The silly-ass Dr. Goldfoot and the Bikini Machine, a 1965 comedy staring Vincent Price, has possibly the longest, silliest (rear-projected) car chase ever down San Francisco's Lombard Street - part on location, part green screen, as the antagonists & protagonists switch between on cars, trollies, & even a boat on wheels. Vincent Price makes a great show of looking carsick through it.
Although most of Interview with the Vampire features flashbacks set in New Orleans and Paris, the Frame Story is set in San Francisco. The Scenery Porn is a little more creative than most, if for no other reason that that it emphasizes the less famous (but far more widely used) Bay Bridge rather than the Golden Gate.
Decades before the disaster films of the 70s, the 1936 eponymously named film tells the story of rival saloon owners, a singer and the 1906 earthquake. The scenes during and after the earthquake are still terrifying to watch today.
San Francisco is the primary setting for the first and third books of William Gibson's Bridge Trilogy, Virtual Light and All Tomorrow's Parties (the second book, Idoru, takes place mostly in Tokyo). The city is depicted as struggling to recover from a massive earthquake (a lot like it was in real life in the early 90s, when the first book was being written), and much of the action takes place in a shantytown constructed on the ruins of the Bay Bridge (from which the trilogy gets its name).
San Francisco and the nearby area is the primary setting for The Fire Rose by Mercedes Lackey.
Little Brother is set in San Francisco after a hypothetical terrorist attack on the Bay Bridge.
In The Secrets of the Immortal Nicholas Flamel, most of the characters live in San Francisco. It later turns out that the Dark Elders have turned Alcatraz into a prison for monsters that they plan to release on the city as the first step in their campaign to take over the world.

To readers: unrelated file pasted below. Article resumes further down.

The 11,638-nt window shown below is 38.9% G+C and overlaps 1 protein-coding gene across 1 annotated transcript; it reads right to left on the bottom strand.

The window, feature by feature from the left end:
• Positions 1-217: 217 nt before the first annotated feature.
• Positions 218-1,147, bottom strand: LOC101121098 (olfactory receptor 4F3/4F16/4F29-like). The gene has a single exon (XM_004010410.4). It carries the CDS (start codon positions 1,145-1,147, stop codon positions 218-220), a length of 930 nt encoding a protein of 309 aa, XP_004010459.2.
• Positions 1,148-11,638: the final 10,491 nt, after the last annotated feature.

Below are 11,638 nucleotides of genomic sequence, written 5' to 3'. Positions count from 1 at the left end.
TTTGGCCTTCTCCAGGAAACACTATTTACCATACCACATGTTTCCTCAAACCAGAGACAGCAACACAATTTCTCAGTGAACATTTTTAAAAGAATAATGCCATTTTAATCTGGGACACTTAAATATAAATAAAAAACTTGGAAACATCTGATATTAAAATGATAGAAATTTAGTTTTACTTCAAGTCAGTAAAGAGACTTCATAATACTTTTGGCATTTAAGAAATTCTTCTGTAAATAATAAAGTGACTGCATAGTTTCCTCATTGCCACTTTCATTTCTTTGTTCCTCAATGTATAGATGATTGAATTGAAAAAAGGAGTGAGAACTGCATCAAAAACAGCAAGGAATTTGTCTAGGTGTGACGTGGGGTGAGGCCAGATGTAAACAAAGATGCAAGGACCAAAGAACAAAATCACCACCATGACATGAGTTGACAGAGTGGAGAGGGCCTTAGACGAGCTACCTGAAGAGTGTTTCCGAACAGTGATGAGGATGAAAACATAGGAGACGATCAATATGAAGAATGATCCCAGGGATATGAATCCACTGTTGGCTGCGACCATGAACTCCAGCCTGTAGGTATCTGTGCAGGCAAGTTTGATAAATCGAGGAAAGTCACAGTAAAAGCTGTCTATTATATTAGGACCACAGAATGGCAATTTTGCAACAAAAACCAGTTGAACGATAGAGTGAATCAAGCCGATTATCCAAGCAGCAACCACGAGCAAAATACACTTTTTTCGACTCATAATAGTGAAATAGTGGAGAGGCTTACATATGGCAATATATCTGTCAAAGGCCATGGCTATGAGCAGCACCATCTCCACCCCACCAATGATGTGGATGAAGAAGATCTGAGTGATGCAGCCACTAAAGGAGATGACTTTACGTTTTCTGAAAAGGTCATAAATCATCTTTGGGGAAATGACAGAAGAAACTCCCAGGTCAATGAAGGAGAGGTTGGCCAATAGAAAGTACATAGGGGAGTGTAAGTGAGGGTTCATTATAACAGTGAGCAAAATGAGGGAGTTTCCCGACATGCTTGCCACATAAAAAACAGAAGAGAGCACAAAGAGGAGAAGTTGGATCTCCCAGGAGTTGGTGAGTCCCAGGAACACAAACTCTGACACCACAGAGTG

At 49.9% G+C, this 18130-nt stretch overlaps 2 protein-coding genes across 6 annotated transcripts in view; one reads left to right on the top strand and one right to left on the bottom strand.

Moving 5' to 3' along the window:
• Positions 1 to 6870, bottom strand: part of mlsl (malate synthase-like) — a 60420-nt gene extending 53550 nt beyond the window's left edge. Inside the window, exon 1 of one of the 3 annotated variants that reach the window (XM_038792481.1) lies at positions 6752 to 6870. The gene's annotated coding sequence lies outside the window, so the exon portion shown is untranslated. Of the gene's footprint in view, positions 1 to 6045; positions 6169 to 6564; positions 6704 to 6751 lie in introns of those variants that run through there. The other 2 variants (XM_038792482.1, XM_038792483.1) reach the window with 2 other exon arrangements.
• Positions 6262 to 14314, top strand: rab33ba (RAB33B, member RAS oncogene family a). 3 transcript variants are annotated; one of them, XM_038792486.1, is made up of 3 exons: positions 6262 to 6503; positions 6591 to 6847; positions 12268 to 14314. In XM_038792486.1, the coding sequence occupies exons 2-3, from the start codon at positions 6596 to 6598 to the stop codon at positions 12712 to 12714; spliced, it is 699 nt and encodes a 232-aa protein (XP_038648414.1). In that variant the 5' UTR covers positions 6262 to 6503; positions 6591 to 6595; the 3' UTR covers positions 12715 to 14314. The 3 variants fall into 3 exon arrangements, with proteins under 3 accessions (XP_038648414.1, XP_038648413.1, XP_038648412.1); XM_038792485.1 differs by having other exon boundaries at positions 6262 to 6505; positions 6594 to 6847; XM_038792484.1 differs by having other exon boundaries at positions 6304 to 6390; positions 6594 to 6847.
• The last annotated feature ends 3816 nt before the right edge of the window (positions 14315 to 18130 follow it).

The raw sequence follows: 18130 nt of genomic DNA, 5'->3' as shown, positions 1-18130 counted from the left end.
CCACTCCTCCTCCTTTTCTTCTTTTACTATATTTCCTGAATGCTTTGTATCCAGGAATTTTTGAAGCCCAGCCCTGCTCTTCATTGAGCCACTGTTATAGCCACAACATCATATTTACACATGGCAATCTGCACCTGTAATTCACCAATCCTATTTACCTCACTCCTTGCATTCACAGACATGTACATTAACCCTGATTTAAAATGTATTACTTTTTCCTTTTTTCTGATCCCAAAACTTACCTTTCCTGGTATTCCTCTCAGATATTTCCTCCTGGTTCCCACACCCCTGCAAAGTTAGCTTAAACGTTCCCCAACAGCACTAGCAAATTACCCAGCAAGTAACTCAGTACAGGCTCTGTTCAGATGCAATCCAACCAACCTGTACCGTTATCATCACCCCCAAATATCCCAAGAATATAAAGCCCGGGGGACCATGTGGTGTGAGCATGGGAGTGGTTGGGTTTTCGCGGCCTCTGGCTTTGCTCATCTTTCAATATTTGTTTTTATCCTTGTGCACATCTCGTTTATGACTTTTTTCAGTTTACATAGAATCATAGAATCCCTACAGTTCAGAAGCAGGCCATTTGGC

In Percy Jackson and the Olympians, San Francisco is considered dangerous territory for demigods since Mount Othrys, the Titans' fortress, is currently located on top of Mount Tamalpais.
An episode of The Evidence had a murderer attempt to kill someone by sabotaging their brakes so they would fail on one of San Francisco's steep hills. The sabotaged car ends up ploughing into the detectives' car.
During The Sixties, the Presidio was still a working military base (though so low security you could drive through it). It's since become a park managed by a national trust, making it almost impossible that Starfleet could ever build there now.
In a crowning stroke of irony, there is one famous company that owns a significant amount of property there today: Lucasfilm.
Charmed is set, but clearly not filmed, in San Francisco. Almost every episode begins with Scenery Porn of the city. The manor exteriors are in LA.
Nash Bridges also took extensive advantage of filming in San Francisco, including museums, piers, and enough landmarks to deeply satisfy viewers who live in the city. The show's production was headquartered on Treasure Island and brought $2 million of business to San Francisco per episode.
In the final episode of Frasier, Frasier is offered a TV gig in San Francisco, but is at first hesitant. His agent tries to persuade him by implying the advantage of being a straight man in a city where, supposedly, so many men are... not interested in women.
Full House is based here in the area surrounding Alamo Square park.
Aaron Spelling's '80s drama Hotel was set in San Francisco, a change from the New Orleans setting of the novel and film it was adapted from.
A Late Arrival Spoiler in How I Met Your Mother is the time Lily broke her and Marshall's engagement in a panic and ran off to San Francisco for three months. References to San Francisco in this context occur from time-to-time in the show, for example: Lily (who is notoriously lustful) mentions that it was the longest stretch of time she had ever gone without sex, driving her crazy to the point where, when one of San Francisco's famously frequent earthquakes occurred, she got off on the vibrations.